Cruisers should also be mindful of those pesky liquid calories. We’re talking about alcohol, juices and sodas, or those tropical cocktails that contain all three. Stick with red wine or straight liquor mixed with club soda instead, or try a NorCal Margarita (a favorite in the CrossFit and Paleo communities): tequila, club soda, lemon or lime, salt and ice.
Sure, it’s tempting to grab a slice of cake or a frozen cocktail when they’re constantly available, but the key is to not go overboard. That’s a cruise pun — see what I did there?
Book active excursions
When the ship arrives at a port, you’re probably going to want to get off the ship, stretch your legs and explore — not spend a day in the gym. And that’s good news, because there are plenty of ways to get your steps on dry land.
Depending you where you’re cruising, you may have the opportunity to go cycling, hiking, snorkeling, scuba diving, paddleboarding or surfing. Take advantage of excursions and find ways to be active while sightseeing. Even if you simply book a walking tour in a major city, try to make active choices when possible.
During a recent Disney cruise, I went snorkeling in the Bahamas with my family and had a blast (Disney’s “Snorkel and Beach Adventure” excursions from Nassau start at $93 for adults). On top of enjoying a day in the clear water watching ocean life, our snorkeling excursion elevated our heart rates while simultaneously keeping us relaxed, just like yoga. Did you know the average person can burn between 250 and 300 calories in an hour of snorkeling?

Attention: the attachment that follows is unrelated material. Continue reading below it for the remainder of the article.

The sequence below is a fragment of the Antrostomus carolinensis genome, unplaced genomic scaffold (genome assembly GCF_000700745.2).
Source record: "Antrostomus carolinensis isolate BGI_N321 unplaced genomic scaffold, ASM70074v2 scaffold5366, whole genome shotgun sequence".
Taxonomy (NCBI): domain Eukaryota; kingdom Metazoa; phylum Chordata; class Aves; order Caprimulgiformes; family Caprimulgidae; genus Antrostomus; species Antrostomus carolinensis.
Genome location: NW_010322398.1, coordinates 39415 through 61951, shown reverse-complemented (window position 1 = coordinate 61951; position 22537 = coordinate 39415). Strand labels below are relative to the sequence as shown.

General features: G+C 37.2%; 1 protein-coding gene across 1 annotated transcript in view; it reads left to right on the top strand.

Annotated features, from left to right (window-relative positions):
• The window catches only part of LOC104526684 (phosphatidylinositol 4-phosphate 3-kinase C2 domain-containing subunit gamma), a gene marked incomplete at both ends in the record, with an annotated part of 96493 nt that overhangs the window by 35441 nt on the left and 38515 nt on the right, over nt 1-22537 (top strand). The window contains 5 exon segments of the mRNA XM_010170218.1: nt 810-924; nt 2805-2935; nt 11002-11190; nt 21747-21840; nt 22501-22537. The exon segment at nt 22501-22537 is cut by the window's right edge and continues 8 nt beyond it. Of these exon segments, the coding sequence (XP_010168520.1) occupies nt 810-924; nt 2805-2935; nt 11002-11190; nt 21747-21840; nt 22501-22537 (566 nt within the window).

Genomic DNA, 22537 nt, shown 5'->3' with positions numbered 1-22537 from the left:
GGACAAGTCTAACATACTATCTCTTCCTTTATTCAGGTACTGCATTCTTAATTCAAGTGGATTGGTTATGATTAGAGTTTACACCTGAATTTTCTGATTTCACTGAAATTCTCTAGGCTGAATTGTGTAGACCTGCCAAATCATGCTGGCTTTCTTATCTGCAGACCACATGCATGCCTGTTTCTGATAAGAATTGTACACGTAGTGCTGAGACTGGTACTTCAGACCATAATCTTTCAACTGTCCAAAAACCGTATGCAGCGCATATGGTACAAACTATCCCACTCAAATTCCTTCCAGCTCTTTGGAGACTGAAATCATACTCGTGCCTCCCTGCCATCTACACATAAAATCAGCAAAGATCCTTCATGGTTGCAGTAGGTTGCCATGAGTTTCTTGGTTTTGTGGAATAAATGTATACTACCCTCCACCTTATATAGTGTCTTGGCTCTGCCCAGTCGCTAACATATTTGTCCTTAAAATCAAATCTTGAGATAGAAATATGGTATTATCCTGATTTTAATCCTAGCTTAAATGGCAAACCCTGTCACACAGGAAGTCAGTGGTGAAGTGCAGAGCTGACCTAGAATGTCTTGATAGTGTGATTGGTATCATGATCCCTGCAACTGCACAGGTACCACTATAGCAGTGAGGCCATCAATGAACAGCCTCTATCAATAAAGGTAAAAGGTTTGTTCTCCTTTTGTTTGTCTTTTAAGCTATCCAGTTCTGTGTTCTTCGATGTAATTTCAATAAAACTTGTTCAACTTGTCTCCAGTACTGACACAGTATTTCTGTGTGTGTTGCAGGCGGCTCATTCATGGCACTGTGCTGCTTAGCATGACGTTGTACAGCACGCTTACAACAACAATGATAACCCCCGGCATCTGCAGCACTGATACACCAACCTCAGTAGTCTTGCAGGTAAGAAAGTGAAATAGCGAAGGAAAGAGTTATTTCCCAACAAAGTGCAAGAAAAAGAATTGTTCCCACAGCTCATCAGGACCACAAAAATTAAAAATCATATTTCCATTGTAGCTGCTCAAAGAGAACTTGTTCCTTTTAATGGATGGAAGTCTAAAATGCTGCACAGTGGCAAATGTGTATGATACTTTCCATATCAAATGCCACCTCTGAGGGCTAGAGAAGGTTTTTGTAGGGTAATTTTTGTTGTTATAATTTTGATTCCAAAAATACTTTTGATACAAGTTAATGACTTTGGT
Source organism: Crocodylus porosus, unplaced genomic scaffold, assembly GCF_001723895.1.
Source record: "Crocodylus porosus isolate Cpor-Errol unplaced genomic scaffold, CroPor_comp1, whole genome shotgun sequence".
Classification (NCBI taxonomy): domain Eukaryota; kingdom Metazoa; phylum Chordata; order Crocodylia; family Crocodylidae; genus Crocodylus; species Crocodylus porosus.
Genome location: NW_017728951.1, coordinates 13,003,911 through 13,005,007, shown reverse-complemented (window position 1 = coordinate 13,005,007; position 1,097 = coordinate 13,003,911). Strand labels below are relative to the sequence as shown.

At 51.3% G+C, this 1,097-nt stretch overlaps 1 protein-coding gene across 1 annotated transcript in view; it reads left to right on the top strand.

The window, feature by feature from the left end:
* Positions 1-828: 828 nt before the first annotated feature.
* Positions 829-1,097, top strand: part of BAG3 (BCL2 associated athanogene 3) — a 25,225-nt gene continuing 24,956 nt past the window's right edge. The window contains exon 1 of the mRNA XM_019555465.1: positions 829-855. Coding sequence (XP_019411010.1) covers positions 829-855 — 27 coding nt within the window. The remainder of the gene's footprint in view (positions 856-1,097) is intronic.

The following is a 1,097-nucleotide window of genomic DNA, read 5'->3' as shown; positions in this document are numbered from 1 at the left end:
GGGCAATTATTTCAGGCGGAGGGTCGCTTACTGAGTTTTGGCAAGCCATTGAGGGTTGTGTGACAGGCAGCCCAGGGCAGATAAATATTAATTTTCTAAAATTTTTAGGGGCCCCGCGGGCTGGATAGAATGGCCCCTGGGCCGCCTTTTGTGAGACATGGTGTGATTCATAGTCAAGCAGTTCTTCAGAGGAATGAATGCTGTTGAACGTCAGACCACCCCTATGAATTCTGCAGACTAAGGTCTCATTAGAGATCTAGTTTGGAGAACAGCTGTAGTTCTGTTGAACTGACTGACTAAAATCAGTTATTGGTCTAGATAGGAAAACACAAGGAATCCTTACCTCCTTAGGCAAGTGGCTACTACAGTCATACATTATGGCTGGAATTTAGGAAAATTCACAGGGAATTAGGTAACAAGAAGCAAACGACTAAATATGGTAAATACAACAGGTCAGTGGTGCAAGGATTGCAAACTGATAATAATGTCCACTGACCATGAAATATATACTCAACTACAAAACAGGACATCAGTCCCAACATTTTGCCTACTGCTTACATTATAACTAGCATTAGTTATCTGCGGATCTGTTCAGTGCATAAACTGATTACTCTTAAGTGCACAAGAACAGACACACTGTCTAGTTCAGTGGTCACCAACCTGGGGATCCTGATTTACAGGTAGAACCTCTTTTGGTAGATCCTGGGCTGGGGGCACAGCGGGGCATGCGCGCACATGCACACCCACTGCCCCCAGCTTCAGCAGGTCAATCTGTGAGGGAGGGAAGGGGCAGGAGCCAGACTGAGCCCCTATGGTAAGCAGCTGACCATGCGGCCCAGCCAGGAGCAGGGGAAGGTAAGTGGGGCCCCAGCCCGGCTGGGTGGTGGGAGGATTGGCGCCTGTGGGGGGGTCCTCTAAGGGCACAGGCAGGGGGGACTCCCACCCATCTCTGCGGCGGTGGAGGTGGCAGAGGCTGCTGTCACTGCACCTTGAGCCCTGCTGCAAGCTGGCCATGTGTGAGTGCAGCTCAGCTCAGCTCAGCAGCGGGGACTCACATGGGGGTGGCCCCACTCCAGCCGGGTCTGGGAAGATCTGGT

Now, river cruise lines are diving into the fray. AmaWaterways even has dedicated Wellness Hosts who lead fitness classes (resistance band stretches, cardio dance) and active excursions. Last year, wellness hosts were available on all but three AmaWaterways vessels. You can bike along the Regensburg countryside, for example, or join a guided hike up the Philosopher’s Path in Heidelberg.
Find the right cruise
If you’re really into fitness, there are now cruises that are entirely focused on exercise. That’s right: You can book a cruise that offers exceptional fitness facilities, active excursions off the ship and group workouts led by premier athletes.
WOD on the Waves
If you’re into crossfit, you can now exercise with your favorite athletes, including Rich Froning and Brooke Wells, on a cruise ship.